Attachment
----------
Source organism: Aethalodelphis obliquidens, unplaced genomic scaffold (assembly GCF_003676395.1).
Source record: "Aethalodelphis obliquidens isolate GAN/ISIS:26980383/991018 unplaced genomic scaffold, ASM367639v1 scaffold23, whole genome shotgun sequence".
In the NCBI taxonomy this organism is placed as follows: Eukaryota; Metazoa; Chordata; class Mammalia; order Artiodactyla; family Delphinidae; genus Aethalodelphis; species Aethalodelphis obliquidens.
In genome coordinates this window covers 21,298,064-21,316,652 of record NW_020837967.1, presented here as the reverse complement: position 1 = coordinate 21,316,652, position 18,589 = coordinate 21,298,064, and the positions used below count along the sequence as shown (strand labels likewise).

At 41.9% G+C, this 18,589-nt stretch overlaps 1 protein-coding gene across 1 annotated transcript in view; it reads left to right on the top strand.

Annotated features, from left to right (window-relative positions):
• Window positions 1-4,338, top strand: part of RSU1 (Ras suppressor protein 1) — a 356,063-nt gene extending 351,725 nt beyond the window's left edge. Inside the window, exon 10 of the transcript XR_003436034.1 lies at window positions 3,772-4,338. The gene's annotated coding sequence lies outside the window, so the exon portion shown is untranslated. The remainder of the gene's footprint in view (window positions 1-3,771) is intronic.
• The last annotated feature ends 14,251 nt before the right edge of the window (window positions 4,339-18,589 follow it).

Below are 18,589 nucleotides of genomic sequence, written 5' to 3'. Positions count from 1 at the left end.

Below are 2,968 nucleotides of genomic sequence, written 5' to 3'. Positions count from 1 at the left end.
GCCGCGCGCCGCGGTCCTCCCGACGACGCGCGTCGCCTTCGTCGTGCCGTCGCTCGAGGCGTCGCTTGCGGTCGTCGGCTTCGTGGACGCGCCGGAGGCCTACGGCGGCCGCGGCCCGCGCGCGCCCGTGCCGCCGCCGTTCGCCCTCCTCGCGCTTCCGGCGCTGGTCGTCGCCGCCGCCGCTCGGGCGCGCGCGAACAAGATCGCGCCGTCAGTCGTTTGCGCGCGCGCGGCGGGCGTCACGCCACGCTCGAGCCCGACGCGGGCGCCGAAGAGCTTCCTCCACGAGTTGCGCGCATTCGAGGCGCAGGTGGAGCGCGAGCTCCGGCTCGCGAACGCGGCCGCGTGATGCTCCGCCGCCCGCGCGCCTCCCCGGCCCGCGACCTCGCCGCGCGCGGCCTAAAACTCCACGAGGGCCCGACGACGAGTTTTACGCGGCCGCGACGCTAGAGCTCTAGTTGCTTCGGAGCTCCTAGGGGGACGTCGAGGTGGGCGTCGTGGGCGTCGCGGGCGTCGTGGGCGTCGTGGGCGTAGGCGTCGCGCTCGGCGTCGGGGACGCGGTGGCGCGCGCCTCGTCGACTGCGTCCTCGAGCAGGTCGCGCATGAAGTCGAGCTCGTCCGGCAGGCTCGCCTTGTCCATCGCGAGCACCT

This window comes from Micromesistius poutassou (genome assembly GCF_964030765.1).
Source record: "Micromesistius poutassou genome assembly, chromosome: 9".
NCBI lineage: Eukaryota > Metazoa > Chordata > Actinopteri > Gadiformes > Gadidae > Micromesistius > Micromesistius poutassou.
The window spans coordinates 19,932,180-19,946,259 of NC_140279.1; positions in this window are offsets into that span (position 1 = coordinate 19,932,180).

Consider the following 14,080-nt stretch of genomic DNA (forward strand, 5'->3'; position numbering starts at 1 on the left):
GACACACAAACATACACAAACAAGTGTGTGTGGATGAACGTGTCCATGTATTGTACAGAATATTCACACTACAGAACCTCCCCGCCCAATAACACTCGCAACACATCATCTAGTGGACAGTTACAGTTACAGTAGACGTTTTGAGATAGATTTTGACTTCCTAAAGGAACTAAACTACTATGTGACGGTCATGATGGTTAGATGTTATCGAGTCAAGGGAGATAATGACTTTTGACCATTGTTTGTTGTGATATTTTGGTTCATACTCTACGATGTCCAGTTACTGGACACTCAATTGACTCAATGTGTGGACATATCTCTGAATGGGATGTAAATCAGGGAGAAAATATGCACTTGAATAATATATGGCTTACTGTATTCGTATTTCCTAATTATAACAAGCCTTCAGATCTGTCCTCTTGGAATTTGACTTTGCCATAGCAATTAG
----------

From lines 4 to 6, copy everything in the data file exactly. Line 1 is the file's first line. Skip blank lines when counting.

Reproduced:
In genome coordinates this window covers 21,298,064-21,316,652 of record NW_020837967.1, presented here as the reverse complement: position 1 = coordinate 21,316,652, position 18,589 = coordinate 21,298,064, and the positions used below count along the sequence as shown (strand labels likewise).

At 41.9% G+C, this 18,589-nt stretch overlaps 1 protein-coding gene across 1 annotated transcript in view; it reads left to right on the top strand.

Annotated features, from left to right (window-relative positions):